According to the Central Statistics Bureau of Norway, names that were popular 100 years ago are now back in the top 100. These particular names were also popular among Norwegian immigrants who settled within the United States, in fact, it is interesting to note that the top 10 names of Norway look strikingly similar to many names that appear in the top 100 for particular U.S. states

With the exception of Ireland, no other country contributed a larger percentage of immigration to the United States than Norway. Between 1825-1925, approximately 500,000 Norwegian individuals had immigrated to the United States. The original State of choices being Illinois, Wisconsin, Minnesota, Pennsylvania and the Dakotas.

Today, there are more than 4.5 million Americans who claim Norwegian ancestry. As a result, the United States picked up some Norwegian flavor that many Americans take for granted.

Many small Midwestern towns have a distinstive Norwegian influence, in North Dakota and parts of Minnesota, levse, a type of traditional Norwegian sugared bread, is a popular treat and lutefisk is an endearing part of Christmas dinner for many North Americans.

Perhaps the Norwegian flavor of some Americans has rubbed off on current trends in baby naming, some vaguely Norse names such as Emma, Emily, Ella, Oliver, Eric & Christian.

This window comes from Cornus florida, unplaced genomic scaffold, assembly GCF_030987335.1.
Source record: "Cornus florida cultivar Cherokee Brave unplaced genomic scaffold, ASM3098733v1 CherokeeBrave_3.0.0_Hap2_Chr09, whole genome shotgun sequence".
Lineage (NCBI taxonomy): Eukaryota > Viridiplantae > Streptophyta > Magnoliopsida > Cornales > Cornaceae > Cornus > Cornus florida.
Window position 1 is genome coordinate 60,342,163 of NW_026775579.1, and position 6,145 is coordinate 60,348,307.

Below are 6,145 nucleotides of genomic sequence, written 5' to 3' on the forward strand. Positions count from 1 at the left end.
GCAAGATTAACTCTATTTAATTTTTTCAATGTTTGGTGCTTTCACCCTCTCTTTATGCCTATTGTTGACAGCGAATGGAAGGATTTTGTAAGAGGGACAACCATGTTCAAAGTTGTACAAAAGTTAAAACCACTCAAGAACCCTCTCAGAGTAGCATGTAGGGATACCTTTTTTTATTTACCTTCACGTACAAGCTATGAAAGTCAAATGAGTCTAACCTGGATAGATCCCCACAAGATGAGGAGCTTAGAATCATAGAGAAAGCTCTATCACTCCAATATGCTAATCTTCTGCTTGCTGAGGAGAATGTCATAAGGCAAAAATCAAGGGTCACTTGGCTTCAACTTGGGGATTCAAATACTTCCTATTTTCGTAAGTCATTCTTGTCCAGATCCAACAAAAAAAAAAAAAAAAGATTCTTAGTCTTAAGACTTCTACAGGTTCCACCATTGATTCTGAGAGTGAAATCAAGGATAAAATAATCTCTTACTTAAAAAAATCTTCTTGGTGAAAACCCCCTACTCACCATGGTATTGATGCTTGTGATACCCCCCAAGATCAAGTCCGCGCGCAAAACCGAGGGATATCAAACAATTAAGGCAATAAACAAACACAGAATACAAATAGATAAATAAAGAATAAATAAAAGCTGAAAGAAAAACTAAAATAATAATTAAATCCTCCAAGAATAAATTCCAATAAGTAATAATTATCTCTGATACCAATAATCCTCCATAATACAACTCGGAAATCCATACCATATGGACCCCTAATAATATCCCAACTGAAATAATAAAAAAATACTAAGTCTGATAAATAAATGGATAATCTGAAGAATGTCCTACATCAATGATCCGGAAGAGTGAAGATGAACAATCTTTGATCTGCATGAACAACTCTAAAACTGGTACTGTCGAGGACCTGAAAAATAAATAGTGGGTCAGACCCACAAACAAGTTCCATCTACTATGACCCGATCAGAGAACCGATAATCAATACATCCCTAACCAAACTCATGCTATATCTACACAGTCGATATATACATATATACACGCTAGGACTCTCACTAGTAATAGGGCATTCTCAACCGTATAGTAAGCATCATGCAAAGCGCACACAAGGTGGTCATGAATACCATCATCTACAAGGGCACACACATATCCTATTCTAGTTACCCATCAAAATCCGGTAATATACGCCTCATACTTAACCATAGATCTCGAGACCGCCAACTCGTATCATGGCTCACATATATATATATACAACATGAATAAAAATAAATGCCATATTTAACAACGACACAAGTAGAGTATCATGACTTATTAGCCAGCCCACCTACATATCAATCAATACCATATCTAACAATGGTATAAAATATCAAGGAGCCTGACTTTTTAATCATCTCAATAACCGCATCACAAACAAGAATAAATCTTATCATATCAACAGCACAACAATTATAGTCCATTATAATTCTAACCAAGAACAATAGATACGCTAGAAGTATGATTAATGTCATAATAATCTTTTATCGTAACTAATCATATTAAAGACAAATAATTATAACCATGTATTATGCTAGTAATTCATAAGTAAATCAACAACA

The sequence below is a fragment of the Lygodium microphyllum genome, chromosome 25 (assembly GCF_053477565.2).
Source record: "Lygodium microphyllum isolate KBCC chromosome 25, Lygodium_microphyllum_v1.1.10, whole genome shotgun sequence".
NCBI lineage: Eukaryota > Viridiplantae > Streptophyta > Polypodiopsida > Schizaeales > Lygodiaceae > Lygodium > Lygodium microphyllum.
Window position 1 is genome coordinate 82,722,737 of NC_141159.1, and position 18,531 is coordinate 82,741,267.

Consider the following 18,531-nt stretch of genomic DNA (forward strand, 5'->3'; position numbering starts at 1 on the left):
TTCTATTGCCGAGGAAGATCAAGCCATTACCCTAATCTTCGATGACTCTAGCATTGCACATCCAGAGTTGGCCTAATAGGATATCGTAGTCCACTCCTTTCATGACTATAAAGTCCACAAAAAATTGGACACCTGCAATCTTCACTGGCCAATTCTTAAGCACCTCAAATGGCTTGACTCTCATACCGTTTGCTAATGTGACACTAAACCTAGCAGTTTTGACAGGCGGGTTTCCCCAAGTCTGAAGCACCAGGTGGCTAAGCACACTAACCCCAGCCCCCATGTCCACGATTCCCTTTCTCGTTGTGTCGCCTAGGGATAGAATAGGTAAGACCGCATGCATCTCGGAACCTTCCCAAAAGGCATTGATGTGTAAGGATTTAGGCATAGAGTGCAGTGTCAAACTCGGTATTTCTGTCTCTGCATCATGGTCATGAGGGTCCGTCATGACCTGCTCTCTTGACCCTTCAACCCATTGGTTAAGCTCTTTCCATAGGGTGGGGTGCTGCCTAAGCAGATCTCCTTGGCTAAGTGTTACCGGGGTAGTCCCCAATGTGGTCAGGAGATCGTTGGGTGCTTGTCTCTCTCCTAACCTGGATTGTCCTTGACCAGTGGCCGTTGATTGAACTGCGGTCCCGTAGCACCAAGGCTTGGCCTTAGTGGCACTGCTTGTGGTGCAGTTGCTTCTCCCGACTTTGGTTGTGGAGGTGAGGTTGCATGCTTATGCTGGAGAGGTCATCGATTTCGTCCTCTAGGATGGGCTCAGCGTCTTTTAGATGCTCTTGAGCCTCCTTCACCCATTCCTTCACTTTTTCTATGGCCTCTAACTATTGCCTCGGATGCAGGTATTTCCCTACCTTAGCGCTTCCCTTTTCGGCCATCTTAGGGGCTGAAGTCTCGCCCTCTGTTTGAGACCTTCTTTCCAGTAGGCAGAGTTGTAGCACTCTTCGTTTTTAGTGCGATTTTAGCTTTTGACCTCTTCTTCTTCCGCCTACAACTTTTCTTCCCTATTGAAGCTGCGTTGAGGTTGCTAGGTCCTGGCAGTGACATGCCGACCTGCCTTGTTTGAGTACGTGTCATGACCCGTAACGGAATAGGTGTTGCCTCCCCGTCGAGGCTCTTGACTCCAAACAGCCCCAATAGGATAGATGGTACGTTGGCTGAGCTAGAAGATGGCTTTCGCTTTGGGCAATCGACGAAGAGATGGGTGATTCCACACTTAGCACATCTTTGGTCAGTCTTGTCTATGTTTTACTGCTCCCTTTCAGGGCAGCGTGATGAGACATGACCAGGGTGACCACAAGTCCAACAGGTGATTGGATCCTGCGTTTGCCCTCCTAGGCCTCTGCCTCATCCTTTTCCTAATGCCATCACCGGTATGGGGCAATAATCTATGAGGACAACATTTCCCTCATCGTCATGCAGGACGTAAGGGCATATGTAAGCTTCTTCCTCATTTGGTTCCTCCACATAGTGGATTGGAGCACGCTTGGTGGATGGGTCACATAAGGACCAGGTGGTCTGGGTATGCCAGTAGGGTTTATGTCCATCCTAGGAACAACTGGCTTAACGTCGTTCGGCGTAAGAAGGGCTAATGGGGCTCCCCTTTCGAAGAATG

Below is a list of names (which have also been traditionally used in Norway) found in the top 100 most popular baby names from the top 10 American States with the highest Norwegian population.

Minnesota

  • Adrian # 78
  • Alexander # 6
  • Benjamin # 2
  • Anna # 20
  • Christian # 77
  • Daniel # 24
  • David # 49
  • Emma # 3
  • Ella # 6
  • Emily # 15
  • Eva # 52
  • Jacob # 5
  • Lilly # 93
  • Lucas # 36
  • Max # 79
  • Michael # 27
  • Nora # 51
  • Oliver # 42
  • Robert # 87
  • Samuel # 9
  • Sophie # 66
  • Thomas # 58
  • William # 3

Wisconsin

  • Adrian # 95
  • Alexander # 6
  • Anna # 25
  • Benjamin # 12
  • Christian # 75
  • Daniel # 36
  • David # 45
  • Emma # 3
  • Emily # 11
  • Ella # 7
  • Eva # 71
  • Jacob # 3
  • Lilly # 72
  • Lucas # 25
  • Max # 81
  • Michael # 21
  • Nora # 69
  • Oliver # 50
  • Sarah # 77
  • Sophie # 63
  • Thomas # 58
  • William # 11

California

  • Adrian # 16
  • Alexander # 5
  • Andrea # 20
  • Benjamin # 34
  • Christian # 24
  • David # 7
  • Emma # 5
  • Emily # 3
  • Ella # 41
  • Eric # 75
  • Eva # 97
  • Jacob # 4
  • Lucas # 53
  • Michael # 13
  • Oscar # 72
  • Robert # 57
  • Samuel # 39
  • Sarah # 37
  • Sophie # 73
  • Thomas # 93
  • William # 36

Washington

  • Alexander # 1
  • Adrian # 59
  • Andrea # 83
  • Anna # 23
  • Benjamin # 7
  • Clara # 99
  • Christian # 48
  • Daniel # 5
  • Emma # 4
  • Ella # 14
  • Eva # 52
  • Jacob # 2
  • Lucas # 32
  • Oliver # 53
  • Robert # 69
  • Samuel # 9
  • Sarah # 27
  • Sophie # 57
  • Thomas # 70

North Dakota